EDIT-Moments after I learn that Germany has done this title right, I also learn that so too has Australia. I guess the powers that be have finally recognized that those of us who found TT's release unsatisfactory had a legitimate point if they've gone to the trouble to finally have an HD version of the long cut with the original score available for release.
 
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Jack P

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It's been fascinating for me to get caught up on the saga of how this film that has intrigued me so much because of its lost potential, is getting revisited again. This is an interesting Glenn Erickson article on the German Blu-Ray which put the original score back on the extended cut (and paved the way for the similar Australian release which I have now pre-ordered).


I appreciate the fact that in both this and in his 2013 review of the TT Blu-Ray (which is linked in the article) he dispels some nonsense from the testy exchanges of this forum at the time the TT release came out. TT kept saying that the long cut *never* had the original score on it so ergo it was legitimate for them to create from scratch a new score and it was ergo illegitimate for the original score to be on the long cut. That never made any sense to me because their commentary track which they acknowledge was made before the new score was commissioned was done with the old score in place. You can hear it distinctly as they comment. But attempts to raise this question kept getting ignored or shouted down as if the idea that to question the TT spin was sacreligious.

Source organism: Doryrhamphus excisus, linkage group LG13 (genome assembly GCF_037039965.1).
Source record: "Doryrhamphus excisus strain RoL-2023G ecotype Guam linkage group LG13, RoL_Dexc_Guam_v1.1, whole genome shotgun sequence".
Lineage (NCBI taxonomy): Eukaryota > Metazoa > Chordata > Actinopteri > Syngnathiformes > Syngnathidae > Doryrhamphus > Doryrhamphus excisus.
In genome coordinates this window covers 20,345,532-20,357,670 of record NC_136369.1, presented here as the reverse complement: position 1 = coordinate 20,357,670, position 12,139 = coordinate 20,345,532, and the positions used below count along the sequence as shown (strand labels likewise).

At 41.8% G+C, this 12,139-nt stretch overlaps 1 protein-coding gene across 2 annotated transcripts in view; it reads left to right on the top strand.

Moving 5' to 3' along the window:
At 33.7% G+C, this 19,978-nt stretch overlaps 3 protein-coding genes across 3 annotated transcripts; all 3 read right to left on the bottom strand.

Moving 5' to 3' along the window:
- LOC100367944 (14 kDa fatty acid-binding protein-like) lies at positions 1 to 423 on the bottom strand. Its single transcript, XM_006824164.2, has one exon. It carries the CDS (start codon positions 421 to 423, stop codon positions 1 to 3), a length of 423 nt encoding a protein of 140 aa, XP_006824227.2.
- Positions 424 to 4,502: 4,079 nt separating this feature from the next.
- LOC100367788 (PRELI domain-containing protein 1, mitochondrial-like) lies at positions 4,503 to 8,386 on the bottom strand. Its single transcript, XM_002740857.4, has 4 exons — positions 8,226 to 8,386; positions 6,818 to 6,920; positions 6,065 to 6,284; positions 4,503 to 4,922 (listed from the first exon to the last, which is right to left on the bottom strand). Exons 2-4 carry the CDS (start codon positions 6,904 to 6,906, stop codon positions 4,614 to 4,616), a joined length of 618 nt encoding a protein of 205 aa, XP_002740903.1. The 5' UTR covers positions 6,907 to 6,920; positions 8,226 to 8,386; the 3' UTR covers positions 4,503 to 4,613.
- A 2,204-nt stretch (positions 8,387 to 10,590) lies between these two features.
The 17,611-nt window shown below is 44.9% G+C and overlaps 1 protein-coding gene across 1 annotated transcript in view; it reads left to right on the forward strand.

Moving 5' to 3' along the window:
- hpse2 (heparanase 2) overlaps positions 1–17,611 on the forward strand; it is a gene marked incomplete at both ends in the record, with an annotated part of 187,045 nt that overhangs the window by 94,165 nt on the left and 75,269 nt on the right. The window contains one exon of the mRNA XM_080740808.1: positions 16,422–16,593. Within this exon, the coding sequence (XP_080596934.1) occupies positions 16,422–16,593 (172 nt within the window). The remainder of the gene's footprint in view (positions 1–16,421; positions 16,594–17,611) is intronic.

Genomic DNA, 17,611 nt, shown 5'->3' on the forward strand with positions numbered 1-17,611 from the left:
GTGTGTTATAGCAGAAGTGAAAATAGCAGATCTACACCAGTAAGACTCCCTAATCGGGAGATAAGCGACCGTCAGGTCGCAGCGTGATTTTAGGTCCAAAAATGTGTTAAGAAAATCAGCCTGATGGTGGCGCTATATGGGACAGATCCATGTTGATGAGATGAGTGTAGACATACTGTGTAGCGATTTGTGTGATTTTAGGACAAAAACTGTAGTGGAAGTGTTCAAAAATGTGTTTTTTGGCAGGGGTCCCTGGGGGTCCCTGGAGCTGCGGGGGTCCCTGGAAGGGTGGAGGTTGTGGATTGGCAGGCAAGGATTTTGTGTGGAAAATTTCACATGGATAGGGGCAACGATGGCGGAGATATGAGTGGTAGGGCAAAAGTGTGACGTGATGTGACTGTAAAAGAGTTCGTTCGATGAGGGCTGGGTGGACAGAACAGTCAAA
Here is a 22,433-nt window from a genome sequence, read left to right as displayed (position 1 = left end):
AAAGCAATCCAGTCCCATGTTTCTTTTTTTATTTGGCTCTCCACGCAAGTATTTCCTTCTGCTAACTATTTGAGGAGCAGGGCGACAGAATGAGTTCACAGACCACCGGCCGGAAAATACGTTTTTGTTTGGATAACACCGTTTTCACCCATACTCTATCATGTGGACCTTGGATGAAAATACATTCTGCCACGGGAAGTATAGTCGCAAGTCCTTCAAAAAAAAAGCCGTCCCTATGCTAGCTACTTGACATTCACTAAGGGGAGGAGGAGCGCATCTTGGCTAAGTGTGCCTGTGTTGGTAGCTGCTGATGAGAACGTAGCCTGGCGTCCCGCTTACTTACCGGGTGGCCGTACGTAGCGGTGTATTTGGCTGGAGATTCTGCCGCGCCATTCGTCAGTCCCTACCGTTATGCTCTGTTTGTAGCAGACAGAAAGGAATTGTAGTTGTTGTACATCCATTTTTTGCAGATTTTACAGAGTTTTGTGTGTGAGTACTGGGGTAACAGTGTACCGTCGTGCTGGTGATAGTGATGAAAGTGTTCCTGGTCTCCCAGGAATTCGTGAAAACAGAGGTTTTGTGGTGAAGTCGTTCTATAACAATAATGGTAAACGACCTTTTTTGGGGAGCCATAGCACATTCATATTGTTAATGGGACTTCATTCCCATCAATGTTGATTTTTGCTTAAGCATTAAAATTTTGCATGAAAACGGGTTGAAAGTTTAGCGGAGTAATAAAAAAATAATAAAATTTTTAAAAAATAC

Erickson makes the point that this was a "preview" cut done by the producers at the time which did play in a number of overseas markets and so the argument that the long cut originally did not have the original score was simply not true. I mean no disrespect to Mr. Redman who has now passed away and who did outstanding work in so many TT releases and film score releases we should all be grateful for, but I really feel as if he and the TT people were so attached to the new score that they engaged in some deliberate fudging of the true facts of this film's history to justify suppressing the original Bresler approved preview cut with its original score as it played in many theatrical venues. I'm glad that Erickson, whose knowledge of the film is far more extensive has corrected this and that we are seeing proper presentations on Blu-Ray at last. The true archival duty to film history can be served, and simultaneously all those who hate the original score can still listen to the alternate to their heart's content.